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The Peter Beemer Manuscript Book Errata and Addenda

Following are corrections and additions to the book, as published, from additional research and proofing:

p. 6 - The original manuscript is now the property of Boise State University, Boise, Idaho.

p. 18 - Figure III is "Wouter van Twyller," the third figure of Allen Dodworth's "Knickerbocker Quadrilles," published in New York by Firth and Hall in 1846.

p. 25 - Figure II is "Fest March by Austro-Hungarian composer and bandleader Joseph Gungl, published in New York by William Vanderbeek in 1848. Gungl wrote over 300 dances and marches and toured the U.S. in 1849.

p. 43 - This tune is called "Jupiter Mazourka" in a manuscript from the Haynes family of Yamhill County, Oregon, which probably dates from the 1860's.

p. 53 - The last note in the melody part of the second line should be a G natural.

p. 65 - There is an extra bar line in the first measure of the 4th staff, which should be deleted.

p. 80 - The omission of the begin repeat mark for the third part of "Waltz from Ch. Bernhard" is one of the few musical errors in Beemer's original manuscript.

p. 82 - The waltz should have a final C chord.

p. 96 - This is actually the trio of the march from the finale of Donizetti's opera "La Favorite," written in 1840. The march was published in many editions in America.

p. 105 - During the Nez Perce Campaign of 1877, the group of civilian volunteers known as the “Brave Seventeen” included W. B. Beamer (or William B. Beemer, which is how his name is spelled on the monument in Grangeville5) and James Buchanan (or Buchannon).6 A 1929 article in the Lewiston Morning Tribune by Henry C. Johnson, who was also one of the 17, lists “Peter Beemer” as one of the volunteers.7 Since none of the various lists of the Brave Seventeen include two people named Beemer or Beamer, W. B. and Peter must be the same person.

In June 1879 a story datelined Warrens in the Idaho Tri-Weekly Statesman of Boise reported that “On Tuesday of last week, Peter Beamer and Bill Kelly went to the mouth of Secesh, 25 miles south, to notify Aaron Floyd, who lives and mines there, of the state of affairs”8 (regarding danger from the Shoshones).

The Idaho County Free Press of April 6, 1888 carried the following story:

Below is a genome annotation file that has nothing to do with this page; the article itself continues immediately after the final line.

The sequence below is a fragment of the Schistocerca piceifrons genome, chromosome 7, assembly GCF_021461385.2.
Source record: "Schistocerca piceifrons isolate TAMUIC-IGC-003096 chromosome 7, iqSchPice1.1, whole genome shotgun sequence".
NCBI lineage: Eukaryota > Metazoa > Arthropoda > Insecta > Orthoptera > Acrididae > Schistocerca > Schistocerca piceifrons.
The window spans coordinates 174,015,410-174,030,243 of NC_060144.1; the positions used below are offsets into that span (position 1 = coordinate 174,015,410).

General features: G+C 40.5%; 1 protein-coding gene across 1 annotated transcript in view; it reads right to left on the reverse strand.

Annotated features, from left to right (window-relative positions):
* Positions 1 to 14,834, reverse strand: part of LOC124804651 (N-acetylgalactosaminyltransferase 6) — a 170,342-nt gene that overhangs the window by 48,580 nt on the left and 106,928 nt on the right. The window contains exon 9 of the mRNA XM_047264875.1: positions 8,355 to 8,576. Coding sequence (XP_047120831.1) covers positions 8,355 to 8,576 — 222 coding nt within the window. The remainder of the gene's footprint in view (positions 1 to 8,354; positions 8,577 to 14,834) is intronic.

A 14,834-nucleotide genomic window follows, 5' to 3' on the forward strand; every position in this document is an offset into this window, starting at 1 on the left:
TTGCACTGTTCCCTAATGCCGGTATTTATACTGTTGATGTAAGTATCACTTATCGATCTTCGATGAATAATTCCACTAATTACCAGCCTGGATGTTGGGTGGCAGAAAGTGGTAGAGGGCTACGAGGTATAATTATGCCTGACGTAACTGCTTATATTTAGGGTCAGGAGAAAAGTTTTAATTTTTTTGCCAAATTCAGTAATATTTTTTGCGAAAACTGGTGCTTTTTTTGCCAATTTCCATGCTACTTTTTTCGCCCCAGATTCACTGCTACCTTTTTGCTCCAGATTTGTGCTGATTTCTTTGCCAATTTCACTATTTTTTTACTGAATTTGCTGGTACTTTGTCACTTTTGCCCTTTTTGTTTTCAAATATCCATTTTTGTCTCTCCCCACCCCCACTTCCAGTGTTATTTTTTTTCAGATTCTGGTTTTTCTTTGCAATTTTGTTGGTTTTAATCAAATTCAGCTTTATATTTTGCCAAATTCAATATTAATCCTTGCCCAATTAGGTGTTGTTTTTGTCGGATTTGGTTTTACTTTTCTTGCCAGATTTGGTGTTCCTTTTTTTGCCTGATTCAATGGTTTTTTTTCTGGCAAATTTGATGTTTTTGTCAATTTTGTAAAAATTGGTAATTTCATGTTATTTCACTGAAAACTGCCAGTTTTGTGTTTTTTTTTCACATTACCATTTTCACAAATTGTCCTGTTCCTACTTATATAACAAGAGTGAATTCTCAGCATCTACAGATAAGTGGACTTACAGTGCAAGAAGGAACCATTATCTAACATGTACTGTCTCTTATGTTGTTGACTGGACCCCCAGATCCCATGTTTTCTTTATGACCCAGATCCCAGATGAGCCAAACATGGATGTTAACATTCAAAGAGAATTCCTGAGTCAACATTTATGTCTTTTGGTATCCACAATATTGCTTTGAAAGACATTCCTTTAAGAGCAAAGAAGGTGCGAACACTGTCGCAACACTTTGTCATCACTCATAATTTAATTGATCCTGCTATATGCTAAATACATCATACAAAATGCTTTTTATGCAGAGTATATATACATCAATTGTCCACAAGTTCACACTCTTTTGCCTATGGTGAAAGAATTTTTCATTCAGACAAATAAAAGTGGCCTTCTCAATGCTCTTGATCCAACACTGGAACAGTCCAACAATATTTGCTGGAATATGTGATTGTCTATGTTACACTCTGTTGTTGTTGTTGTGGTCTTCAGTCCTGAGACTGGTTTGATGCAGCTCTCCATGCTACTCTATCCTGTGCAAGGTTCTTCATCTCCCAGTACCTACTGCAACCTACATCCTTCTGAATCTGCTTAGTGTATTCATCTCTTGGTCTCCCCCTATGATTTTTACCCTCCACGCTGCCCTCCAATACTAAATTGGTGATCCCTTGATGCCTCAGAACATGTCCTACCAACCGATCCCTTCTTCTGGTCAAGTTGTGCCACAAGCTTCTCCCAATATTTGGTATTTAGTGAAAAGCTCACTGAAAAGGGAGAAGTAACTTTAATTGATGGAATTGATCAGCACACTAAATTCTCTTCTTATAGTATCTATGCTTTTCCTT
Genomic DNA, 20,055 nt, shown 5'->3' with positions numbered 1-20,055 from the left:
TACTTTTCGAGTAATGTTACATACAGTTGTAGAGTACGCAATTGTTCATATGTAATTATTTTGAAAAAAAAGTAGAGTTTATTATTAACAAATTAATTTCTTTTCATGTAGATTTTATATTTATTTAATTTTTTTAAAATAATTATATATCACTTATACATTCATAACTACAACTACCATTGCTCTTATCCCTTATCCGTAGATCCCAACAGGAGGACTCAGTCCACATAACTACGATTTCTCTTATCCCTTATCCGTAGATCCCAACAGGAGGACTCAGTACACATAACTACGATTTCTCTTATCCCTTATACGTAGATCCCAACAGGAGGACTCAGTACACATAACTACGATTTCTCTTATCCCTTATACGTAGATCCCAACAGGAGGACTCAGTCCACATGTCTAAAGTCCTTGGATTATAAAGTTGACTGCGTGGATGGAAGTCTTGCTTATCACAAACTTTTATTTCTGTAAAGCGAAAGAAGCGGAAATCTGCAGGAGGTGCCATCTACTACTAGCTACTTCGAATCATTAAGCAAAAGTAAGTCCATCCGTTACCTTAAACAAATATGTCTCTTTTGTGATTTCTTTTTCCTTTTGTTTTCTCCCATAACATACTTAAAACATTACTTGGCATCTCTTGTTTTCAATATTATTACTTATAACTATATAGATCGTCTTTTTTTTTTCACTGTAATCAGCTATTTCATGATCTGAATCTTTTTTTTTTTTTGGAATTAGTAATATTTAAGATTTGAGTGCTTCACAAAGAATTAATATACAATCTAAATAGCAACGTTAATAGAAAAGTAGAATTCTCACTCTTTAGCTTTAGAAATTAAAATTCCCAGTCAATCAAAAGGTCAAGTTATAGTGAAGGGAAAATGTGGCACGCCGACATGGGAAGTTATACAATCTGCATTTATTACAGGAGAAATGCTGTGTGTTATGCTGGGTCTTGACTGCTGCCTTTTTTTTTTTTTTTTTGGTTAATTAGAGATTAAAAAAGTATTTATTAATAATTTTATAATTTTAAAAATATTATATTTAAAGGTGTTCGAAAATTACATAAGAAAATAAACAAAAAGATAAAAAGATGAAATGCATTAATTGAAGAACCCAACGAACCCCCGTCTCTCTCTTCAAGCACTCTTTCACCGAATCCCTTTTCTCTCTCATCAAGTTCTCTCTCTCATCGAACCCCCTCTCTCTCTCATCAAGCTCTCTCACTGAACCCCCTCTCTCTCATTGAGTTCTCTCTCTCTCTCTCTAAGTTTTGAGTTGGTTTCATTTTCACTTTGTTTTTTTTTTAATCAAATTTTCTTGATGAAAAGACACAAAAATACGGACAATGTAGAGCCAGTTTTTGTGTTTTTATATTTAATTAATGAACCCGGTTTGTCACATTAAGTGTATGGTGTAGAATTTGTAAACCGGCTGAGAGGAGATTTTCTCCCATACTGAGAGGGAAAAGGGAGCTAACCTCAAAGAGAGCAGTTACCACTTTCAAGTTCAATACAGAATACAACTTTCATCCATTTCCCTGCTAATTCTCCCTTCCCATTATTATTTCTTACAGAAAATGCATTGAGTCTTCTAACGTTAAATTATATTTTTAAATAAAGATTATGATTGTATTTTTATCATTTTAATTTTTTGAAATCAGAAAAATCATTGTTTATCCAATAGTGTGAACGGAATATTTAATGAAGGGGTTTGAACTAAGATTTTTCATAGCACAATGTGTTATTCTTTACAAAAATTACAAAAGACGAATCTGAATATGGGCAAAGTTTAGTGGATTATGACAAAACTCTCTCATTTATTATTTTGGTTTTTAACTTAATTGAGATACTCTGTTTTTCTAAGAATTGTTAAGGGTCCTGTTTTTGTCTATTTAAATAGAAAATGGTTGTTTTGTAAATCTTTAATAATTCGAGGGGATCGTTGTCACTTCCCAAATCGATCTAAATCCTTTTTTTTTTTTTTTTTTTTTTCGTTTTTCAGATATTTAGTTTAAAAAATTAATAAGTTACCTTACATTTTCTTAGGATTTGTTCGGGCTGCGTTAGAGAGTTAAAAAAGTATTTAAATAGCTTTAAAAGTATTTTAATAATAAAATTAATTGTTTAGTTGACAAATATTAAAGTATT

"PETER BEAMER DEAD; Found Dead in His Cabin on American Creek by a Chinaman

"Peter Beamer and James Buchanan were partners in the American creek diggings, situated twenty-five miles south of Mt. Idaho, on a tributary of the south fork of Clearwater. The diggings were discovered by Beamer, Buchanan and Joe Baker in 1885, and have been successfully worked ever since. Last fall, when the season's work was accomplished, Beamer decided on remaining in the diggings all winter, and his partners left him there. He came out at Christmas and after spending several days at Mt. Idaho and Grangeville he started back to camp. On Friday of last week, as had been previously arranged, a Chinaman was sent from Mt. Idaho to go to American creek and assist Beamer in getting the claims ready for the coming season's work. The next day he returned with the news that he had found Peter dead in his cabin, lying alongside of his bunk with one boot on and the other foot in a slipper, as though he was preparing to go to bed, and from all appearances he had been dead fully a month. The Chinaman was badly scared, and did not long remain in the cabin, and grabbing some blankets he moved to the other cabin and camped there for the night, and returned to Mt. Idaho the next day. A party was immediately organized to go to American creek and return with the body and their arrival is looked for hourly, although owing to the recent storms in the mountains it is doubtful whether they will succeed in getting the body across. The supposition is that poor Peter died from heart disease, although he is not known to have had previous attacks. He was seventy-three years old and had been in this section of the country since the early 60's, mining in various camps. He was an indefatigable prospector and probably knew more about the western slope of the Bitter Root range than anyone living. During his visit to the prairie at Christmas he appeared to be as hearty and jovial as ever and did not look to be more than fifty-five or sixty.

"Funeral Particulars: The boys arrived at Mt. Idaho from American creek yesterday forenoon. They buried old Peter in there. From the best evidence they could get, he must have died March 3. The last entry in his journal was March 2, and the calendar clock stopped March 4. He died, apparently without a struggle. The dog was alive and the chickens all dead but one, so it is supposed that the dog lived on them. The body had just commenced to decay."

Unfortunately this article gives no information about Peter Beamer's origin. If this is the same as the W. B. Beamer in the census records of 1870 and 1880, his age at death should be 71, since both census enumerations were done in the summer, later in the year than the death report. But it is difficult to assess how intimately the reporter would have known him.

A 1903 biography of Peter Brockenour mentions that In 1892 he went to American Creek and, in partnership with James Buchanan, Peter Beemer and Joe Hinneispak, he mined for some time. Obviously Beemer did no mining after he died; since this is a biography of Mr. Brockenour, not of Mr. Beemer, it could have easily mistaken the date of Beemer's involvement in this partnership.

p. 108 - Appendix C, note 8: There are no minuets in the manuscript. However, a quadrille figure called the minuet, which has no relation to the minuet dance, was popular in the 19th century.

p. 108 - Appendix C, note 9: Taylor Smith died in 1968.

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